Don’t miss out on getting your company’s name on this awesome map. It will look even better in the finalized version! Contact me at brtoone@samford.edu about sponsorship. Or check out our sponsorhip page to learn more.

Cheaha and Skyway

Yesterday, I wanted to see how I would respond to back-to-back 200+ mile rides. My friend Michael Staley wanted to ride from Tuscaloosa to Mount Cheaha and back, but I convinced him to come join me on a ride with a ton more climbing on a shorter route leaving from Birmingham at around 1AM. My rough plan for RAAM is the following – ride for roughly 20 hours a day with 4 hours devoted to miscellaneous stops, eating, and sleeping. I want to stay on as regular a schedule as possible so I’m planning on riding until my normal bedtime of about 9PM, sleeping for 3 hours, and then starting to ride again by 1AM each day. If this plan goes exactly to schedule, then it will end up being a bit more sleep than the typical RAAM racer, but hopefully with enough energy to recoup the time with a faster moving average.

For this reason, I’ve been starting all my long training rides at about 1 in the morning after 3 hours of sleep. This ride with Michael was no exception. He drove over and parked out front of my house, and we left at 1AM as the neighbor dogs were barking at this unusual activity in the middle of the night. We knew it was going to be cold by the morning, but we didn’t realize how cold! The picture below is shortly after sunrise near Talladega after the temp had been down in the mid teens for several hours – cold enough for beardcicles … a little bit of Wisconsin all the way in the deep south in Alabama!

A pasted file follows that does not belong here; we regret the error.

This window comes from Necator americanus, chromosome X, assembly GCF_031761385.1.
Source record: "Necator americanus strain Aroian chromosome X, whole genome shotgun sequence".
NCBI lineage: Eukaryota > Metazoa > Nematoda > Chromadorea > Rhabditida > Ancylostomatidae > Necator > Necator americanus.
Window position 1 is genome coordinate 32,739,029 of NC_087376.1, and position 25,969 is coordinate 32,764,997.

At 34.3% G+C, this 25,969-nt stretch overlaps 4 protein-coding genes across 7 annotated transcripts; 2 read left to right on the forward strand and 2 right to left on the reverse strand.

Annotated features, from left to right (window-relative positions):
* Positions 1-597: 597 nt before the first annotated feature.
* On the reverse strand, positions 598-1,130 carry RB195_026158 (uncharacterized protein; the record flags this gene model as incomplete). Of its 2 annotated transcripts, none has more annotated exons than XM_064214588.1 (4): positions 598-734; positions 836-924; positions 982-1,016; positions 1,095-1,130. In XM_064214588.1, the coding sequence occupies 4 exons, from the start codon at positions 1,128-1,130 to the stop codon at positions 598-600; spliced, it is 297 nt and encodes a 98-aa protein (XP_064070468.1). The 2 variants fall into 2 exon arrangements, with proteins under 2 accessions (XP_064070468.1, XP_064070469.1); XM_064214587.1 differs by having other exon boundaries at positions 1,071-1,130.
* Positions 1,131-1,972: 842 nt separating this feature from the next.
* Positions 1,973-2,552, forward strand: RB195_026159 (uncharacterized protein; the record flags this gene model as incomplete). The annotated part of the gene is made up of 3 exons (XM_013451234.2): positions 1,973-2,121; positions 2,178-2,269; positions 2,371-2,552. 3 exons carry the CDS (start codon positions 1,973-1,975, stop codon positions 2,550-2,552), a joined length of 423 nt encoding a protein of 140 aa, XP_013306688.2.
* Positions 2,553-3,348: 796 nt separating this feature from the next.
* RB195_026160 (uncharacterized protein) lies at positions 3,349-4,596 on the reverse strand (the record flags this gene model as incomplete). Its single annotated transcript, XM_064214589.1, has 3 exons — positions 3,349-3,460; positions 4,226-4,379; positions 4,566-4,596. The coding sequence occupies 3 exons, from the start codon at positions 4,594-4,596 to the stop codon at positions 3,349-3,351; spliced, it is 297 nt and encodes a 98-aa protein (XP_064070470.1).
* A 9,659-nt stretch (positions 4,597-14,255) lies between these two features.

There were so many fun things in this ride, but one of the highlights was Horns Valley road snaking along the backside of the Alabama Skyway ridge line – probably Alabama’s longest narrowest ridge line extending from northeast of Mount Cheaha all the way down to Sylacauga. Lookout Mountain and Sand Mountain are both longer but they are so wide that you could almost just call them plateaus. The picture below is annotated on the topocreator map roughly halfway down the Horns Valley road.